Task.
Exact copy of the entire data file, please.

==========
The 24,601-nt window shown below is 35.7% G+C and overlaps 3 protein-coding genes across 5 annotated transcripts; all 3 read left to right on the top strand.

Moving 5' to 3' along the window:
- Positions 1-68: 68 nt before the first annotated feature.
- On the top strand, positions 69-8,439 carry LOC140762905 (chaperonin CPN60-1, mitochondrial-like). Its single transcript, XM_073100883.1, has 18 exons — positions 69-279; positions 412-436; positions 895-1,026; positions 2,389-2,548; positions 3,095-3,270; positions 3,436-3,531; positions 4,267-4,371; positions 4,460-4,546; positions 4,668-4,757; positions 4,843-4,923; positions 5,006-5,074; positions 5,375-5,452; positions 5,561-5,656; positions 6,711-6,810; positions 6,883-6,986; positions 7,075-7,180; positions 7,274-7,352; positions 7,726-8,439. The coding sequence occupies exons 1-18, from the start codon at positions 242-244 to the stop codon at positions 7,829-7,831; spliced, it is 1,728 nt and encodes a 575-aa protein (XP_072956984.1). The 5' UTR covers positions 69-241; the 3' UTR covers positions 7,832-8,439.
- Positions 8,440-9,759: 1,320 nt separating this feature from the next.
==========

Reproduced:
The 24,601-nt window shown below is 35.7% G+C and overlaps 3 protein-coding genes across 5 annotated transcripts; all 3 read left to right on the top strand.

Moving 5' to 3' along the window:
- Positions 1-68: 68 nt before the first annotated feature.
- On the top strand, positions 69-8,439 carry LOC140762905 (chaperonin CPN60-1, mitochondrial-like). Its single transcript, XM_073100883.1, has 18 exons — positions 69-279; positions 412-436; positions 895-1,026; positions 2,389-2,548; positions 3,095-3,270; positions 3,436-3,531; positions 4,267-4,371; positions 4,460-4,546; positions 4,668-4,757; positions 4,843-4,923; positions 5,006-5,074; positions 5,375-5,452; positions 5,561-5,656; positions 6,711-6,810; positions 6,883-6,986; positions 7,075-7,180; positions 7,274-7,352; positions 7,726-8,439. The coding sequence occupies exons 1-18, from the start codon at positions 242-244 to the stop codon at positions 7,829-7,831; spliced, it is 1,728 nt and encodes a 575-aa protein (XP_072956984.1). The 5' UTR covers positions 69-241; the 3' UTR covers positions 7,832-8,439.
- Positions 8,440-9,759: 1,320 nt separating this feature from the next.